Celebrate: Erika and Sheldon!

The story behind this lovely couple is so inspirational. They didn’t meet in some high-end club and catch one anothers’ eye from across the room, they didn’t meet at a cocktail party, and they definitely didn’t meet using online dating… they met one another fighting for our country. That’s right, they met one another across the world serving in the United States Army. Despite the circumstances, they managed to find love amidst the battle.

I am so honored to be a part of such a beautiful marriage!

Coordinator: Christina Logan Design
Venue: Belmont Mansion 
Photography: Bella Te Photography
Flowers: Parsons Florist
Hair & Make-up: Cassandra Higgins
Cake: Nashville Sweets
Rentals: Eric’s Rentals

a (97)

a (508)

a (650)

a (736)a (641)a (689)a (541)a (679)

a (802)a (467)

Wud up party people!

So I probably shouldn’t say “wud up” because I’m not sure I can pull it off.  But today’s blog is about supplying the party to the people: ie. the booze.  How much do you need, how do you calculate amounts etc. etc. etc..

We’re gonna give you a few little formulas here, and hopefully it will leave you with a little to spare, vs. not enough.  And in some crazy states they even allow you to return the alcohol if you don’t use it!
karajon_wedding_0255

For a five hour event, it is likely that your guests will have average at 1 drink per hour.  Keep in mind I say average, because your sorority sister Sadie will have a few more, but big aunt Agnes will have a few less.  And at 150 guests for 5 hours, that comes out to 750 drink servings. Remember, we are overestimating to play it safe.  (Keep in mind that below I’m being literal, but feel free to round up or down to what you feel is best).  You can also alter these if you feel it will be hot and you’ll want more white wine vs. cold, or if your guests are primarily beer drinkers, etc..

Now if you’re having just beer and wine, it’s a pretty easy formula.  About 3/4 will drink wine, so you want to split it accordingly.  Wine has 5 servings per bottle:
188 bottles of beer (1 keg = approx 330 bottles, so try a half keg)
282 servings red wine = 56 bottles
282 servings white wine = 56 bottles

If you are having sparkling wine and doing a toast, you can decrease a little from everywhere, or just add on 150 servings of champagne = 30 bottles.  You could also ask them to pour half glasses, and instead order 20 bottles of sparkly.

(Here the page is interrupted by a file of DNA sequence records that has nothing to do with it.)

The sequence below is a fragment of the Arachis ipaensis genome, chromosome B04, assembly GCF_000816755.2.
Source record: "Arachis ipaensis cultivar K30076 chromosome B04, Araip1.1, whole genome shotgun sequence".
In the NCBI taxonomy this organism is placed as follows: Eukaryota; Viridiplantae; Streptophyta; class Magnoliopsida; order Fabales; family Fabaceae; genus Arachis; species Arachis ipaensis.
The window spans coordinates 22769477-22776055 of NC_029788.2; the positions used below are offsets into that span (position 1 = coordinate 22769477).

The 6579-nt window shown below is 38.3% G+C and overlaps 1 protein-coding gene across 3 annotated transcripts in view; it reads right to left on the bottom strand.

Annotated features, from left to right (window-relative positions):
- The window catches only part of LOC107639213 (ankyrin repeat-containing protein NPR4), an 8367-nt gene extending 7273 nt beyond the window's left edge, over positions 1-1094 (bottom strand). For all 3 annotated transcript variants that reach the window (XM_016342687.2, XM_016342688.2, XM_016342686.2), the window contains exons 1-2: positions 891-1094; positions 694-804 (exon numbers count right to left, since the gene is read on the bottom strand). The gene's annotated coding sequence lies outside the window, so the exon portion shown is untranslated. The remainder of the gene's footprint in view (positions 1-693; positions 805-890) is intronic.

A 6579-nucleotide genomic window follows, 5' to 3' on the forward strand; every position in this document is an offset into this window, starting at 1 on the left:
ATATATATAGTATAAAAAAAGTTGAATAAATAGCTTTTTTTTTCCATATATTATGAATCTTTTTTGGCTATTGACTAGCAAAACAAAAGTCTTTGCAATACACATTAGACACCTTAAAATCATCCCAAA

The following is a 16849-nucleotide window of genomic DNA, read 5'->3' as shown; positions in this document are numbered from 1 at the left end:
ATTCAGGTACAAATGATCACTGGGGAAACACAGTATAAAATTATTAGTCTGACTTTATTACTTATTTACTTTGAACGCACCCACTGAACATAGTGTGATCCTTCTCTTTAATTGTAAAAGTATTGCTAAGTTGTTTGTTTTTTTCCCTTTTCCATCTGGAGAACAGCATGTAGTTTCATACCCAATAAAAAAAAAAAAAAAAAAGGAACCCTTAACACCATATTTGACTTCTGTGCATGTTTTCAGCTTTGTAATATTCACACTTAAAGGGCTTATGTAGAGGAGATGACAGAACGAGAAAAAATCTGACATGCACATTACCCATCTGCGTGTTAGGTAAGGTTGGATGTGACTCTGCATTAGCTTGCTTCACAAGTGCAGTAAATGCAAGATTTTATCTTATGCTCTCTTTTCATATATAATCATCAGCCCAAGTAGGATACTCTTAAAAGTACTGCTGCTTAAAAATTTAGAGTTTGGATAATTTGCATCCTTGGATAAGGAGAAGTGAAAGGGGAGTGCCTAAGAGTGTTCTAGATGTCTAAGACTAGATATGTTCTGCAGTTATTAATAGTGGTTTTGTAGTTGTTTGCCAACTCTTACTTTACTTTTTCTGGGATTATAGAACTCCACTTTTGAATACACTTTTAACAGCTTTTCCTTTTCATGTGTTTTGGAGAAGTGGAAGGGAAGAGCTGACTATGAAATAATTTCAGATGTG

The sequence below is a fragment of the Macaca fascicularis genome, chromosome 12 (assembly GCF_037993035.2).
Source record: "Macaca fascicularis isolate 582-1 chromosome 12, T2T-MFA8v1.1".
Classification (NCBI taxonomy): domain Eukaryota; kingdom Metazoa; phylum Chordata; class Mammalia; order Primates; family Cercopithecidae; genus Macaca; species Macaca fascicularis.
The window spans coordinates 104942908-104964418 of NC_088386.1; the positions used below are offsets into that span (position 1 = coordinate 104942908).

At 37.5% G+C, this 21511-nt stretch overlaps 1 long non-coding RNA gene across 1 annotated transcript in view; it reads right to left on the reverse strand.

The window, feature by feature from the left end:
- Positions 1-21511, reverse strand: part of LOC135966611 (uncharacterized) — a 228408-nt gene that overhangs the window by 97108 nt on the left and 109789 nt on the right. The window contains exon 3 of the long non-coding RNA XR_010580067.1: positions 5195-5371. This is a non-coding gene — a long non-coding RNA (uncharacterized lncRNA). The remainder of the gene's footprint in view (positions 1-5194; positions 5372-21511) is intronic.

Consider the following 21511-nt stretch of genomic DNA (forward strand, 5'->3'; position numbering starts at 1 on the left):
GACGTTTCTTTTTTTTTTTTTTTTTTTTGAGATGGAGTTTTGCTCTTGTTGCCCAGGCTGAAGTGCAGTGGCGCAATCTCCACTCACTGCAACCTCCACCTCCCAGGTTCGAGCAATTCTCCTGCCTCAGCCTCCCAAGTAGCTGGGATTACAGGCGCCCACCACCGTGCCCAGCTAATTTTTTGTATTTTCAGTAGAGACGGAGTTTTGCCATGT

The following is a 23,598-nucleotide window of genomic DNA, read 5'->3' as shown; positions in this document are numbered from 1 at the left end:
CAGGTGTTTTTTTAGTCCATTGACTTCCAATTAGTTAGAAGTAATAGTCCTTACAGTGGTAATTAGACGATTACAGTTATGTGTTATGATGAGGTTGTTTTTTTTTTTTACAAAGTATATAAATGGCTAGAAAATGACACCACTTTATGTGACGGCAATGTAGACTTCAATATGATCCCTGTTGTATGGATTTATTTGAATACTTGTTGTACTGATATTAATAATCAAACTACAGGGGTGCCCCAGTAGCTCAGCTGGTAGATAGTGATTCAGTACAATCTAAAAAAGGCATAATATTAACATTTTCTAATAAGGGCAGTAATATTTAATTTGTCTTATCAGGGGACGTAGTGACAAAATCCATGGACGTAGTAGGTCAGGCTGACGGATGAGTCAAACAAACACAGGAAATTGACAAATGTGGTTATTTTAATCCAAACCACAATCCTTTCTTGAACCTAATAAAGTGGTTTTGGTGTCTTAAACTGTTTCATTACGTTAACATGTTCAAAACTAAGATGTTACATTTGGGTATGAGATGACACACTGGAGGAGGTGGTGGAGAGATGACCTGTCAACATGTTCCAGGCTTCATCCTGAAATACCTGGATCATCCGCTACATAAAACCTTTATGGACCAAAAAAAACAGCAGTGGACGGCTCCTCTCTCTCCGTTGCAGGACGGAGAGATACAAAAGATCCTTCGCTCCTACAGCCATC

This is a great place to start.  Now let’s say you are having 2 specialty cocktails: a bride’s drink and a groom’s drink.  We go all the way back to the beginning where we have 750 drinks for the night.  Assess your group and determine if they are more hard alcohol drinkers, or wine or beer. A handle of alcohol (60oz) you have about 30-40 servings.
So I do 750 servings and take it down to a split of 4 different categories, 25% beer, 60% wine, 15% specialty cocktails:
188 bottles of beer
225 servings of red wine = 45 bottles
225 servings of white wine = 45 bottles
57 servings vodka = 2 handles vodka
57 servings gin = 2 handles gin
and for every handle of alcohol you need 2 times the mixer, so 4 coke and 4 cranberry.

Now for the full bar, the ratio changes again.  You’re looking at about 25% liquor, 15% beer and 60% wine.  Taking our magic number 750 servings, we get:
113 bottles of beer
225 servings red = 45 bottles
225 servings white = 45 bottles
187 servings liquor (6.25 handles of alcohol, buy your favorite varietals).

Hopefully this is helpful for you and I didn’t throw around too many numbers to catch you off guard.  It should be fairly simple if you know how to break down your percentages.  And if you’re still really lost, try this alcohol calculator.